Coordinating / Workplace

Get Crackin’! (and slay the procrastination beast!)

Get Crackin'!

Get Crackin’!

Who of you finds yourself desperately wanting to slay that procrastination beast of yours, but keeps putting it off until tomorrow? 
You vow to “get it done now”, and do alright for a few days, but then find yourself slipping back into the old habits of putting off for tomorrow what you just can’t seem to get started on today.

Here’s what qualifies me to write on procrastination:

Age 6: I stared out of my first grade window, daydreaming, and just couldn’t seem to get my work completed. I’m amazed at those other kids who seem to just whip through it all in no time flat.

Age 8: Third grade teacher put me on a strict regimen of positive reinforcement: finish my class work and get a candy.

Age 17: Health class behavior modification project: I tasked myself to explore my procrastination habits, mark down in a log book when I engage in procrastination and then write a paper about it. Started ok, and then pushed the logging of incidents to the end of the day, then every other day, then 1x per week, and then in a final cram just prior to writing the paper. (At least the teacher thought the project was hilarious.)

Latter years of college: Juggling 2 jobs, and internship, and class work. No time to procrastinate and I end up getting better grades.

– skip 10 years –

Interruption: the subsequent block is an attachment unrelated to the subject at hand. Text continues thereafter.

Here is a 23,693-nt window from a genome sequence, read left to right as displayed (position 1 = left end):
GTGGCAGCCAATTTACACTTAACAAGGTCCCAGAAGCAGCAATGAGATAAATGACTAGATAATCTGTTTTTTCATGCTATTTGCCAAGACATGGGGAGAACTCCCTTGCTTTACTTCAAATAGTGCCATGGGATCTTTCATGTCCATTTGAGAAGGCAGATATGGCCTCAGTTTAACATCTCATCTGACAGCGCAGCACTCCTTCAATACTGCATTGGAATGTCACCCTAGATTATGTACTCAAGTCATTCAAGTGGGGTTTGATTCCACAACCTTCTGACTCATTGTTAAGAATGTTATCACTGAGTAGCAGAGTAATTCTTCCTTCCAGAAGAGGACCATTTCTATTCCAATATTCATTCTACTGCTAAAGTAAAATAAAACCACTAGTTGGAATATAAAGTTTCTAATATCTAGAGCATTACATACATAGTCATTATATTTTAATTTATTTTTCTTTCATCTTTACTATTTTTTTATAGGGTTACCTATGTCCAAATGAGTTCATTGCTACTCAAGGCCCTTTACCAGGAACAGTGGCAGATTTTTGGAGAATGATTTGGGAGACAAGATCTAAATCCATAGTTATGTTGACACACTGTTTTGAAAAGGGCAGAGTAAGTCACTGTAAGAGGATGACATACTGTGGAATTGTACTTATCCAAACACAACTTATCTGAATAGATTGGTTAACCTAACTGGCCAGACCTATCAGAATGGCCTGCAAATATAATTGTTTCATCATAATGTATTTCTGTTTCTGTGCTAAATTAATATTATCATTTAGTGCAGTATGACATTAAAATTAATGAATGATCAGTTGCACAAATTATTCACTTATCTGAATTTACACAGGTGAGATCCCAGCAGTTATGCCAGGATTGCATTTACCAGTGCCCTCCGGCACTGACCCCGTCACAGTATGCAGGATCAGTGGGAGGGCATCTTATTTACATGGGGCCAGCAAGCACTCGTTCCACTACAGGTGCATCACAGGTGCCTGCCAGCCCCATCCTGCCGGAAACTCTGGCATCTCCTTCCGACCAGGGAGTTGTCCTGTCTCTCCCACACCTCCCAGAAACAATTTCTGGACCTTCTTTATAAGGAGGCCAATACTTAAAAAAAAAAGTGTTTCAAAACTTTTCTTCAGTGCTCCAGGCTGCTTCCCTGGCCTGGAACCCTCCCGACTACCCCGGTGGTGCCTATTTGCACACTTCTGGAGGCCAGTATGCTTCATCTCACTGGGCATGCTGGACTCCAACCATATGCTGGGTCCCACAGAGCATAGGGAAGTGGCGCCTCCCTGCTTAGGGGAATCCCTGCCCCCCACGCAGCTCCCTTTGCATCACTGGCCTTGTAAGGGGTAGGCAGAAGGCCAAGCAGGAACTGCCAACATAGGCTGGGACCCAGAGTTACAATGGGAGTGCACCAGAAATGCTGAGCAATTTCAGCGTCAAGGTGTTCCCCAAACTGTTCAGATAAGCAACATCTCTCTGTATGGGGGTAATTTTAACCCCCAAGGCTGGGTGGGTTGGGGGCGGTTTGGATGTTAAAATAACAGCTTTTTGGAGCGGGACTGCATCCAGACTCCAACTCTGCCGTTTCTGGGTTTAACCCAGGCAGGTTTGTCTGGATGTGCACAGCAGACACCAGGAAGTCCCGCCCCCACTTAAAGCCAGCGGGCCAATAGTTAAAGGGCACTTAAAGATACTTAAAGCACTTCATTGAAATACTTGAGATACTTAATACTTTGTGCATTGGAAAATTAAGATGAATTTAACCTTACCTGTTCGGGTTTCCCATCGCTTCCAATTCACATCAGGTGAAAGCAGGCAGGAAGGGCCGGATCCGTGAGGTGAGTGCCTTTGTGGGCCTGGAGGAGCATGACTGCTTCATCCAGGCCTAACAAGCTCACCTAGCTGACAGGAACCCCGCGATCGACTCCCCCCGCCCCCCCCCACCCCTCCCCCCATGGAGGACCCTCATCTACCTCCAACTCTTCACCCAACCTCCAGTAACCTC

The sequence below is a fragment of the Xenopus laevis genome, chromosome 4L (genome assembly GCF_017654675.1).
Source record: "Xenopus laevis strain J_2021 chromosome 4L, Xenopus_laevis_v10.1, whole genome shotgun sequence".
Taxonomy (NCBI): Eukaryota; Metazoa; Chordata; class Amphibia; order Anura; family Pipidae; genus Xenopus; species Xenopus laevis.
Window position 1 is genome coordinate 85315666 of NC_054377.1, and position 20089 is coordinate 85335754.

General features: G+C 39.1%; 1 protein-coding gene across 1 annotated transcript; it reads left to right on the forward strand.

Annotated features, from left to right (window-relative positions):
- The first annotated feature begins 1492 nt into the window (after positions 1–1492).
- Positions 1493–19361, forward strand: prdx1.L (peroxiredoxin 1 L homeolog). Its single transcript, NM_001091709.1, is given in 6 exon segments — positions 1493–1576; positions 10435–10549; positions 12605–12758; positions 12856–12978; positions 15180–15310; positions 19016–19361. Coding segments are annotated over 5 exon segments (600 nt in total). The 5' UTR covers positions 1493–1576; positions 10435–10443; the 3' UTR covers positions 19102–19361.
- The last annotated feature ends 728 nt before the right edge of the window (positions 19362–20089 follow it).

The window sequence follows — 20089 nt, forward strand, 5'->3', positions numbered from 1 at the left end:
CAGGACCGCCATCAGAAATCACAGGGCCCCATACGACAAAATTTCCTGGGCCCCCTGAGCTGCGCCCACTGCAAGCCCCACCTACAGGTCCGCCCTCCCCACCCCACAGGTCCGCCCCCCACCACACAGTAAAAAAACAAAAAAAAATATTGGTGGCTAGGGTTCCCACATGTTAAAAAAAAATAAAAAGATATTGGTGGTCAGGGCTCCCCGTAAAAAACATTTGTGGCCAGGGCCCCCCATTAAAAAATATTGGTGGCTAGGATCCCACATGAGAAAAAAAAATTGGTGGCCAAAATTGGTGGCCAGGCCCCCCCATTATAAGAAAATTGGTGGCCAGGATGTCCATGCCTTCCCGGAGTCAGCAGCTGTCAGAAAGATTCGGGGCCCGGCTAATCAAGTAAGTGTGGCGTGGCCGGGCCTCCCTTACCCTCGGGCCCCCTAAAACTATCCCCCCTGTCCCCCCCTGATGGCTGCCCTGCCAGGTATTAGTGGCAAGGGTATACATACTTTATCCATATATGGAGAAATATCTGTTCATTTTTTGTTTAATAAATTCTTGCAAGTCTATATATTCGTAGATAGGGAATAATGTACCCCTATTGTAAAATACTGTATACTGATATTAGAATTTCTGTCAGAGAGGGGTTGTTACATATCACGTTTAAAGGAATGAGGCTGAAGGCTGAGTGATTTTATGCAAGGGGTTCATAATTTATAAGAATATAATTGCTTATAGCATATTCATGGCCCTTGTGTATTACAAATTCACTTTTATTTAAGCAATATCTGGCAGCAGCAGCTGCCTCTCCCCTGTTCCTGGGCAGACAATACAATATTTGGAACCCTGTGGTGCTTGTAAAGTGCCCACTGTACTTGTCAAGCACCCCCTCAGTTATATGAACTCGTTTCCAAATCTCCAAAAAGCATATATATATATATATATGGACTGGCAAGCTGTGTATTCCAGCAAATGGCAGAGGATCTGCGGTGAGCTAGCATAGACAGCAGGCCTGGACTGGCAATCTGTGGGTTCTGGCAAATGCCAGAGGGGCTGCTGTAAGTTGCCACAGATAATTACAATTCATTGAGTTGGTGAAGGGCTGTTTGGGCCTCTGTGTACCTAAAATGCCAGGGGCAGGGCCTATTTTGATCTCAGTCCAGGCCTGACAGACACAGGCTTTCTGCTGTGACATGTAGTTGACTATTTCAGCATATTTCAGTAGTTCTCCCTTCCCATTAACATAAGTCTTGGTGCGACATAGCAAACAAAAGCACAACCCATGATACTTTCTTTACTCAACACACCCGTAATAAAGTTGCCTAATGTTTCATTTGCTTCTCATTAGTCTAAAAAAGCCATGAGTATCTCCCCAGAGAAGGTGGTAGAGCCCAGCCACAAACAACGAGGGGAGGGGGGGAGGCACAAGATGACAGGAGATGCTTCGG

Past 4 years: Volunteering as a community coordinator. Data reports are habitually late, since gathering the information is a bear.

This morning: Dropped the kid off at daycare. Made a batch of granola for the week and tried to come up with a blog post topic. Had breakfast and started Poland by James Michener. Initiated and replied to a couple of communications that I’d been putting off. Watered the tomatoes on the porch. Realized I’m procrastinating. Now THAT’s a topic folks can related to. And thus this post…

Banner 2So I’m sure there are tons of studies and lots of information on procrastination. (You can google those on your own time.) What follows rather are a few points which I find are critical for hacking through the procrastination and getting done what needs doing – especially when it’s something more complex than what can be achieved in one sitting. In other words, if the goal is too daunting, if there’s too much one is trying to get done at a time, then nothing gets done, or only the easiest things are attempted, in lieu of those which are truly critical to the mission.

1. Be clear about what you want. If you’ve ever written a grant proposal, you’ll know the painstaking detail that needs to go into it if you want it to be accepted. The same level of clarity has to go into your personal life goals and your professional goals. Sure, an idea can start on a coffee stained diner napkin, but you’ve got to seriously flesh it out to know precisely what you want and how you’re going to get there. See SMART goals or OKR.  Simplicity is good, but it’s got to be clear.